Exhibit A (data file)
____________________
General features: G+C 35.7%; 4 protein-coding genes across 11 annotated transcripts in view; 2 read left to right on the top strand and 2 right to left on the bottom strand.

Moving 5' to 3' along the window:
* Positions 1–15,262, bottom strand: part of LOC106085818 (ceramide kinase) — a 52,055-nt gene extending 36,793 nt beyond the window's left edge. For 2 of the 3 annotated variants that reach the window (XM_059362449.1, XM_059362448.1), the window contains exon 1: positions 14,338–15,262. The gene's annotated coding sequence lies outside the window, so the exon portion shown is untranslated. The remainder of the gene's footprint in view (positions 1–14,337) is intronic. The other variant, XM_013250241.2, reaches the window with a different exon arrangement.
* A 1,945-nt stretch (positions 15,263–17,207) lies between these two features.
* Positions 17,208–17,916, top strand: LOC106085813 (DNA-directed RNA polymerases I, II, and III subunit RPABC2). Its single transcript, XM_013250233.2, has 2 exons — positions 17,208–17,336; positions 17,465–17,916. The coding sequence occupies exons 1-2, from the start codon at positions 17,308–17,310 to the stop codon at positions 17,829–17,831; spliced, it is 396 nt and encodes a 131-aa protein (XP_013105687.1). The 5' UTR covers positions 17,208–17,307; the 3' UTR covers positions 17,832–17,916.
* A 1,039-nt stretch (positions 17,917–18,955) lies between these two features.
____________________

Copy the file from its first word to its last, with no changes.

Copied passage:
General features: G+C 35.7%; 4 protein-coding genes across 11 annotated transcripts in view; 2 read left to right on the top strand and 2 right to left on the bottom strand.

Moving 5' to 3' along the window:
* Positions 1–15,262, bottom strand: part of LOC106085818 (ceramide kinase) — a 52,055-nt gene extending 36,793 nt beyond the window's left edge. For 2 of the 3 annotated variants that reach the window (XM_059362449.1, XM_059362448.1), the window contains exon 1: positions 14,338–15,262. The gene's annotated coding sequence lies outside the window, so the exon portion shown is untranslated. The remainder of the gene's footprint in view (positions 1–14,337) is intronic. The other variant, XM_013250241.2, reaches the window with a different exon arrangement.
* A 1,945-nt stretch (positions 15,263–17,207) lies between these two features.
* Positions 17,208–17,916, top strand: LOC106085813 (DNA-directed RNA polymerases I, II, and III subunit RPABC2). Its single transcript, XM_013250233.2, has 2 exons — positions 17,208–17,336; positions 17,465–17,916. The coding sequence occupies exons 1-2, from the start codon at positions 17,308–17,310 to the stop codon at positions 17,829–17,831; spliced, it is 396 nt and encodes a 131-aa protein (XP_013105687.1). The 5' UTR covers positions 17,208–17,307; the 3' UTR covers positions 17,832–17,916.
* A 1,039-nt stretch (positions 17,917–18,955) lies between these two features.